How do you transform education in the state? Some say, you first start by asking students.
A contest run by the Connecticut Association of Public School Superintendents (CAPSS) asked students to submit videos with their recommendations on improving education. They received dozens of submissions and recently the organization selected the finalists.
When you ask teens to make a video on how to educate students for tomorrow’s world, everyone will offer their own opinions.
Some say you need more parental motivation, others say let technology grow in the classroom.
Michaela Phonkhoumphon and Jennifer Marrufo are seniors at Platt High School in Meriden. The two young ladies are the winners of this year’s video contest for student voices in education reform. They beat out dozens of other entries from across the state. Their video focused on technology and the various ways it’s changing the landscape or learning.
“There are a lot of different benefits that we can get from using technology,” said Marrufo.
“Instead of having a physical folder of papers you can lose you’ll have a digital folder of all your notes and everything,” said Phonkhoumphon.
And no one knows that better than students in Mr. Flynn’s AP History Class.
In his class there are no textbooks propped open, instead iPads are propped up. All sophomores and AP students get one but come next year all students will forgo their textbook for a tablet. It’s worked well for Platt High School. Teachers say students are more engaged despite possible distractions online but overall learning comes much easier.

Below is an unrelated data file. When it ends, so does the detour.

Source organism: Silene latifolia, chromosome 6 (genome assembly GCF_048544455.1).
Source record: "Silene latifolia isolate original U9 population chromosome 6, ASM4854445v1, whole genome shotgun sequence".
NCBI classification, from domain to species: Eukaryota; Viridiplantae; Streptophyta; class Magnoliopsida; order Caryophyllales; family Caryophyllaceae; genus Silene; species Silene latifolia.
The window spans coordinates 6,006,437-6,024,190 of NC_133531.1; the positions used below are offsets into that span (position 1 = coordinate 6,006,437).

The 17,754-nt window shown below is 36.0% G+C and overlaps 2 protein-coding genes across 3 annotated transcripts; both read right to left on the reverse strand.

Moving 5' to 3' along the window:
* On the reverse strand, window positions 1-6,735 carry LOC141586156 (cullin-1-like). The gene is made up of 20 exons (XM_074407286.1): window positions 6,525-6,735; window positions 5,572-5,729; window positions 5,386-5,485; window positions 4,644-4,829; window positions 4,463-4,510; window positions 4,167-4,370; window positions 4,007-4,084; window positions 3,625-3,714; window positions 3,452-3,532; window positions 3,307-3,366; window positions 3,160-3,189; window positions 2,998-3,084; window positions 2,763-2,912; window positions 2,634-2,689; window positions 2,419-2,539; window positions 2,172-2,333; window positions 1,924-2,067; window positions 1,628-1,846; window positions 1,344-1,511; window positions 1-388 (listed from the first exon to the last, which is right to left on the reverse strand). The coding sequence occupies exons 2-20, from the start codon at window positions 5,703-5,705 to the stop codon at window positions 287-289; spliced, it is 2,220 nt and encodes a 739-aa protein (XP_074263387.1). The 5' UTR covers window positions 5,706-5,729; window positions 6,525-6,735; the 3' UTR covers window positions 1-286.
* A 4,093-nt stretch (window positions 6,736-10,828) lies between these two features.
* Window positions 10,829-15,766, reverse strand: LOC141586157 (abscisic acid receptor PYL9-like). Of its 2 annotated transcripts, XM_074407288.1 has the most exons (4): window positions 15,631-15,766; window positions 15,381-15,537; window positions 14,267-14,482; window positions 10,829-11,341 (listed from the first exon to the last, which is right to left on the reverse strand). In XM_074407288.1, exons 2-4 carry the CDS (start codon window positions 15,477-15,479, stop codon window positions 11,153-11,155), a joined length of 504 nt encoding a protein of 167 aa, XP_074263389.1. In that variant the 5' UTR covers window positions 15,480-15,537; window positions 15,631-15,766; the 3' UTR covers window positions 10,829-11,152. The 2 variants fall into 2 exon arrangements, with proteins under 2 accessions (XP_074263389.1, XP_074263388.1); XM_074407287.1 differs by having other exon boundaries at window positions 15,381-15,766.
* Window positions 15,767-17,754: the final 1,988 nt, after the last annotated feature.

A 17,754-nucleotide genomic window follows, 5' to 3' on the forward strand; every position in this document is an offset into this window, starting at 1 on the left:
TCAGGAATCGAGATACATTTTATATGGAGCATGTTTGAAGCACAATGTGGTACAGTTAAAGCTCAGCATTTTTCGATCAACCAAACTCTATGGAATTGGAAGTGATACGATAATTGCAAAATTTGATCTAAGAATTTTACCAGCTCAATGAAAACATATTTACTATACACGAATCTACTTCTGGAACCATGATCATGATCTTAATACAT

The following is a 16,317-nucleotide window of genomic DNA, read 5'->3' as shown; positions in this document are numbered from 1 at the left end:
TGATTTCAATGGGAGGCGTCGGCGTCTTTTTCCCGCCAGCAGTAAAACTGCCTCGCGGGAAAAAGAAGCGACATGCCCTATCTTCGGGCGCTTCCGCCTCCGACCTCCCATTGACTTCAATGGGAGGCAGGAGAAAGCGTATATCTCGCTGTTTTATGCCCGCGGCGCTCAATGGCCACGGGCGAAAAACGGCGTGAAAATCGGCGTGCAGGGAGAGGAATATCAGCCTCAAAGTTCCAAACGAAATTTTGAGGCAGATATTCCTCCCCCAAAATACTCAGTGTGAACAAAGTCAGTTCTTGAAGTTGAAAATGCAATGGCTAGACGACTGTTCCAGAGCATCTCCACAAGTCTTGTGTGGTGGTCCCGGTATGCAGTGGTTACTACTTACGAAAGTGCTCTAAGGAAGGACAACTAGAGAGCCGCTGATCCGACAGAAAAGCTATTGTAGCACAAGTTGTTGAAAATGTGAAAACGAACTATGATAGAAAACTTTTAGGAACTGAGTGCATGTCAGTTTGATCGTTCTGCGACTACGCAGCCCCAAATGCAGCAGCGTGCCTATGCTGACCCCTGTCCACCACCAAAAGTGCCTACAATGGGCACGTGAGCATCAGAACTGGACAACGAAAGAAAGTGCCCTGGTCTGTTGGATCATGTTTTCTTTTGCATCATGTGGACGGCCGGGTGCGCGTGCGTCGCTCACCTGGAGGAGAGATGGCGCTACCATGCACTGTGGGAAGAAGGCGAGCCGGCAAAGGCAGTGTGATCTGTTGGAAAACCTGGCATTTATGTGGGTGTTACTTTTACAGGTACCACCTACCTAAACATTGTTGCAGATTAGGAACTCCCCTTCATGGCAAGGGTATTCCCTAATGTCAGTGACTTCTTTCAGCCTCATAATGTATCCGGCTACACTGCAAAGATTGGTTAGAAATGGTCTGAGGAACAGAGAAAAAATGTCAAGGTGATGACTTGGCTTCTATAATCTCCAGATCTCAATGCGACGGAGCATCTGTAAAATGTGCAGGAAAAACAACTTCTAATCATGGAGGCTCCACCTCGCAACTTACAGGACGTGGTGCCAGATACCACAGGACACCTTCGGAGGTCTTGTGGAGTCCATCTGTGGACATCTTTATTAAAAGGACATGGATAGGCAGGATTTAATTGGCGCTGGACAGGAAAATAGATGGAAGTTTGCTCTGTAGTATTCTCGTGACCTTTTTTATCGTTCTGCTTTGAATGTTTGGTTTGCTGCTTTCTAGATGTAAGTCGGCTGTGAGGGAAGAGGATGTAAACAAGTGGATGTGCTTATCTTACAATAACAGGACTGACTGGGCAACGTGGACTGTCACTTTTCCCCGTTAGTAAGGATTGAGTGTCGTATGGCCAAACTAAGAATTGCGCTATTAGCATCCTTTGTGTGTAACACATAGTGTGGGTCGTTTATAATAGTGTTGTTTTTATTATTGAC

This is the second year the Connecticut Association of Public School Superintendents (CAPSS) has done this contest. They say it’s a way to bridge the gap and put the voices of students behind education reform.
“If we want to know how we should teach young people, we should ask them,” said Joe Cirasuolo with CAPSS. He helped oversee the contest. He’s using the insight from teens on improving education to reform education in the state of Connecticut.
“We figured if we work had and smart it’s about a 10 year process.”
A 10 year process to build up more public will for personalized learning systems based on the insight from teens.
“To the extent we can do that we can get policies changed, laws changed, we can get practice changed,” said Cirasuolo.
All that from videos submitted from your average teen walking the halls of junior high and high school.
As part of the contest the girls won money and CAPSS will create one video from all the finalists to show at education seminars.
To learn more about the contest click here.
To see the finalists and winner from this year’s contest, click here.